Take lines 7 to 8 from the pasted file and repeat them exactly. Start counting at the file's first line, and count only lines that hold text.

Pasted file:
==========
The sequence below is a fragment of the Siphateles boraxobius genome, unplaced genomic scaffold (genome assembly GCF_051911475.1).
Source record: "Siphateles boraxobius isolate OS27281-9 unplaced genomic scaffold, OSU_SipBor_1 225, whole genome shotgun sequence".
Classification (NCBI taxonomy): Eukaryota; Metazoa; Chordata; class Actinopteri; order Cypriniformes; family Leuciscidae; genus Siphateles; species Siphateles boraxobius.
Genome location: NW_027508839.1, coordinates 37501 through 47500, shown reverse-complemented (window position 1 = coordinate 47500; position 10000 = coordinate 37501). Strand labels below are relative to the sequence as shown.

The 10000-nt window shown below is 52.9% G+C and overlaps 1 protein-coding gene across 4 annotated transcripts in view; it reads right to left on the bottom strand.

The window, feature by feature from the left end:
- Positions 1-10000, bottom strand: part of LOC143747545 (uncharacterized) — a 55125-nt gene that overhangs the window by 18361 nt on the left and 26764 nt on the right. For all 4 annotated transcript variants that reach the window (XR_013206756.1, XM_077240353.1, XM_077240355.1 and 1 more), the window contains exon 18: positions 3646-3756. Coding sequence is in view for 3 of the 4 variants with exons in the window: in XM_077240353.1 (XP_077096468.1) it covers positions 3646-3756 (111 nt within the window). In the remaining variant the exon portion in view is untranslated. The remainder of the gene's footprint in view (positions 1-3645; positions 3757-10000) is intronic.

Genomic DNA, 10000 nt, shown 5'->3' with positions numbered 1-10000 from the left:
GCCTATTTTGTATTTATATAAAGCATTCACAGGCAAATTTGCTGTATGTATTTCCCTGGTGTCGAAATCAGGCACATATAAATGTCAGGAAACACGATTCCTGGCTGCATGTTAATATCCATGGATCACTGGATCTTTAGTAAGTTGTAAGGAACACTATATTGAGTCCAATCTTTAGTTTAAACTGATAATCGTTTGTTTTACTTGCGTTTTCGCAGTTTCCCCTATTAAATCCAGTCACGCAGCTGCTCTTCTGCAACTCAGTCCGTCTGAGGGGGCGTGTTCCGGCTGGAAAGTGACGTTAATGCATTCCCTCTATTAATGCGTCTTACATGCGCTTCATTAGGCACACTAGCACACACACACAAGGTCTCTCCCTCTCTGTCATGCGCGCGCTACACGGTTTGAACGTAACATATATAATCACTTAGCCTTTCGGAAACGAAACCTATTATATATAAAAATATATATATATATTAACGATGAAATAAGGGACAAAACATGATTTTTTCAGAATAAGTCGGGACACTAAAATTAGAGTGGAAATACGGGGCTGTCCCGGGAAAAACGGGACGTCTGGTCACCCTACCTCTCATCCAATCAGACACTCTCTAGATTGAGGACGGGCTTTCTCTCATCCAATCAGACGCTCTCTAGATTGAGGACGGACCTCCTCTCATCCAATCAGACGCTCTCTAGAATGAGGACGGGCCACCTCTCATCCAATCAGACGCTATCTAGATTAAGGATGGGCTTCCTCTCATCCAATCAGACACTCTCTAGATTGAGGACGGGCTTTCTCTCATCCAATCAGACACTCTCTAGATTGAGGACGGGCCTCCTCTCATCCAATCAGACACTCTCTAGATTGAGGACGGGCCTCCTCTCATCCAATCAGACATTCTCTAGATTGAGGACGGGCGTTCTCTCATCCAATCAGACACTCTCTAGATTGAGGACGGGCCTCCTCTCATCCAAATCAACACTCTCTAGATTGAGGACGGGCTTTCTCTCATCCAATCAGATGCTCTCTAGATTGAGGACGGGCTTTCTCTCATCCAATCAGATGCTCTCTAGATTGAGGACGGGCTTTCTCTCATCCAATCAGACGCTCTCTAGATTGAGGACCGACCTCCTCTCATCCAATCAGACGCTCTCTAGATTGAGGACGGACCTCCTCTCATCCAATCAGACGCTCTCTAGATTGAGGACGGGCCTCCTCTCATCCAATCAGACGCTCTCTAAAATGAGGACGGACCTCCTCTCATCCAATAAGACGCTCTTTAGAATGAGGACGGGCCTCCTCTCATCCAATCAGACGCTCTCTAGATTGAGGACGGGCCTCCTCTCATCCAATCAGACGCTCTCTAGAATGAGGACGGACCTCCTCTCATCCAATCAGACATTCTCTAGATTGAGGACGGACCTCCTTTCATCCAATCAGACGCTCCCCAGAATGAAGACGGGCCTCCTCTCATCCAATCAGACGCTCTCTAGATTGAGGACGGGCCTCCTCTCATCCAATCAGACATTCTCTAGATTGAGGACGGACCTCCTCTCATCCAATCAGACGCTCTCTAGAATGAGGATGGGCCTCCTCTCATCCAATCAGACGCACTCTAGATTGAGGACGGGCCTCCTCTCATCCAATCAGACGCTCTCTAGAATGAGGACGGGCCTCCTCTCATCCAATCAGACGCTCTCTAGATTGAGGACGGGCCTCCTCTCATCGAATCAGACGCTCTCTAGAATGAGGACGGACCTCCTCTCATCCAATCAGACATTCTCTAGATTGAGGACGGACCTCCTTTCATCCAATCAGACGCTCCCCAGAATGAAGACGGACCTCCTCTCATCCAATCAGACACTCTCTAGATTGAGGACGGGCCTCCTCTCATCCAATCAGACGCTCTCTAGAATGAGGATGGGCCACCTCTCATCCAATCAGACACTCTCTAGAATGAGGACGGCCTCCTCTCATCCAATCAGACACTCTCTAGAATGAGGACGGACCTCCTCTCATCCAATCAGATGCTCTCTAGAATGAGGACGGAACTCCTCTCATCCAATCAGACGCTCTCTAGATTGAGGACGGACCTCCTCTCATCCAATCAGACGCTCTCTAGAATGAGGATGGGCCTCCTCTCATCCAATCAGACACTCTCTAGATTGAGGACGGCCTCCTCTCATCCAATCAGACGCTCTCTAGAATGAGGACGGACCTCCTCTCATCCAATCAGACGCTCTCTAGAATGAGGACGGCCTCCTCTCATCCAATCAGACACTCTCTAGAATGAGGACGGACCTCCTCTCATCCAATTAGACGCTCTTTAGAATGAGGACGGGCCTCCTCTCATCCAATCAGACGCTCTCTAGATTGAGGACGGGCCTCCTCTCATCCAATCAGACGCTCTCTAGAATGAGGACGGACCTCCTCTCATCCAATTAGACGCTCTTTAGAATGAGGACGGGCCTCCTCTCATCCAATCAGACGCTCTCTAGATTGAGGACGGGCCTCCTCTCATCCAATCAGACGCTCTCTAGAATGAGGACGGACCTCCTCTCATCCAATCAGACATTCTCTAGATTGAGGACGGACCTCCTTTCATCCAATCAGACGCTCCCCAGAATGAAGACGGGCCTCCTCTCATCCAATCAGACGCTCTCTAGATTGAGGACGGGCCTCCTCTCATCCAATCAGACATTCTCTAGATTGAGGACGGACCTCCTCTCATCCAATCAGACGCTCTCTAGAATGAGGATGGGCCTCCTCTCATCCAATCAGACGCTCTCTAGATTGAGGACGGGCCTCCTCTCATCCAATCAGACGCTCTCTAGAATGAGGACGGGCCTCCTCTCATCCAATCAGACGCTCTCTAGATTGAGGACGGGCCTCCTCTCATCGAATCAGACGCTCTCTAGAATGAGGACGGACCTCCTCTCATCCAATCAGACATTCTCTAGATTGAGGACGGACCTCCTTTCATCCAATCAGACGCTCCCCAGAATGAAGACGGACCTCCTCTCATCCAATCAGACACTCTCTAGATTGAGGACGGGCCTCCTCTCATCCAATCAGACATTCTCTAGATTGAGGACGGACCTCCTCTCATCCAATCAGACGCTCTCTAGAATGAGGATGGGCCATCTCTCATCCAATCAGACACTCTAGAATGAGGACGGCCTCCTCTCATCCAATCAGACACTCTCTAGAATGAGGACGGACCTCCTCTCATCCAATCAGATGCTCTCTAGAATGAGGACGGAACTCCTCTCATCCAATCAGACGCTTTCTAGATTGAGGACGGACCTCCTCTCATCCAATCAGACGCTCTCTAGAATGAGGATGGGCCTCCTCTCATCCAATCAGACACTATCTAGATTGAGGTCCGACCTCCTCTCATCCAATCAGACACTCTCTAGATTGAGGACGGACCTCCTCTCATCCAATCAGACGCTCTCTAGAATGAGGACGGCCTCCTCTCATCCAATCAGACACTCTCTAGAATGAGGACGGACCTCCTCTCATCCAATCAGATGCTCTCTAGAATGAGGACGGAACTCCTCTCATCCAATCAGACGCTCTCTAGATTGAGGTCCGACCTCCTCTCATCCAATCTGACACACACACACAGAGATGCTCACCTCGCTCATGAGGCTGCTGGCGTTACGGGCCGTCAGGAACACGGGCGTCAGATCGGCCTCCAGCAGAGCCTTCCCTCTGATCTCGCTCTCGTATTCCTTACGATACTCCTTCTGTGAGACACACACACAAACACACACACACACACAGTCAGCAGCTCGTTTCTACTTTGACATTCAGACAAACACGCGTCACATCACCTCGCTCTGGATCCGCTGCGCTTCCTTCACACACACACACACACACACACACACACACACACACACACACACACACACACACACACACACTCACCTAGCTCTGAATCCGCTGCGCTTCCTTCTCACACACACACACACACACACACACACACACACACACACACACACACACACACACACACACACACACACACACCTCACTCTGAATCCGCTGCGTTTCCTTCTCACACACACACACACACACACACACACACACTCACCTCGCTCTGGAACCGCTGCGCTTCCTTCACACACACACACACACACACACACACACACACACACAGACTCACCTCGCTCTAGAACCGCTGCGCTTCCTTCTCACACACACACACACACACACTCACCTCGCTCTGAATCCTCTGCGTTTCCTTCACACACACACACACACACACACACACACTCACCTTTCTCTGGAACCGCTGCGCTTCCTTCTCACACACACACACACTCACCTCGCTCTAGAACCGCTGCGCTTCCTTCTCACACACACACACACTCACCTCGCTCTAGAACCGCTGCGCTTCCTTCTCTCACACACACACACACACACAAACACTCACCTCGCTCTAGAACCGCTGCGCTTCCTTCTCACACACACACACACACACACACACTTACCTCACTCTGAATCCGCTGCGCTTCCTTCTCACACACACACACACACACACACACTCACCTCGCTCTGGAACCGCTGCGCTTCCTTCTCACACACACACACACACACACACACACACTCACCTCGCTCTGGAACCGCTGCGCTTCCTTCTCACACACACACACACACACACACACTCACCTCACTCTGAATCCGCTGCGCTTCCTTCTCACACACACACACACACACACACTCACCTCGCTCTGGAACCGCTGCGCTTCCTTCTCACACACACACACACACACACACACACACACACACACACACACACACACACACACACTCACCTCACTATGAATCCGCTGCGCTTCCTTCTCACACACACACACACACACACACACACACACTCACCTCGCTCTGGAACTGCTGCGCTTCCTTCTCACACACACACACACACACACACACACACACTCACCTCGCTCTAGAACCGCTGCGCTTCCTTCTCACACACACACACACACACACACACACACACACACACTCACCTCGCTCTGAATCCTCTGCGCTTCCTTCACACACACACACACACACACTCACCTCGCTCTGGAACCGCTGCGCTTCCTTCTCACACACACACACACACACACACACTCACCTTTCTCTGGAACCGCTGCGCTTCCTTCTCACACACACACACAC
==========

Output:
- Positions 1-10000, bottom strand: part of LOC143747545 (uncharacterized) — a 55125-nt gene that overhangs the window by 18361 nt on the left and 26764 nt on the right. For all 4 annotated transcript variants that reach the window (XR_013206756.1, XM_077240353.1, XM_077240355.1 and 1 more), the window contains exon 18: positions 3646-3756. Coding sequence is in view for 3 of the 4 variants with exons in the window: in XM_077240353.1 (XP_077096468.1) it covers positions 3646-3756 (111 nt within the window). In the remaining variant the exon portion in view is untranslated. The remainder of the gene's footprint in view (positions 1-3645; positions 3757-10000) is intronic.

Genomic DNA, 10000 nt, shown 5'->3' with positions numbered 1-10000 from the left: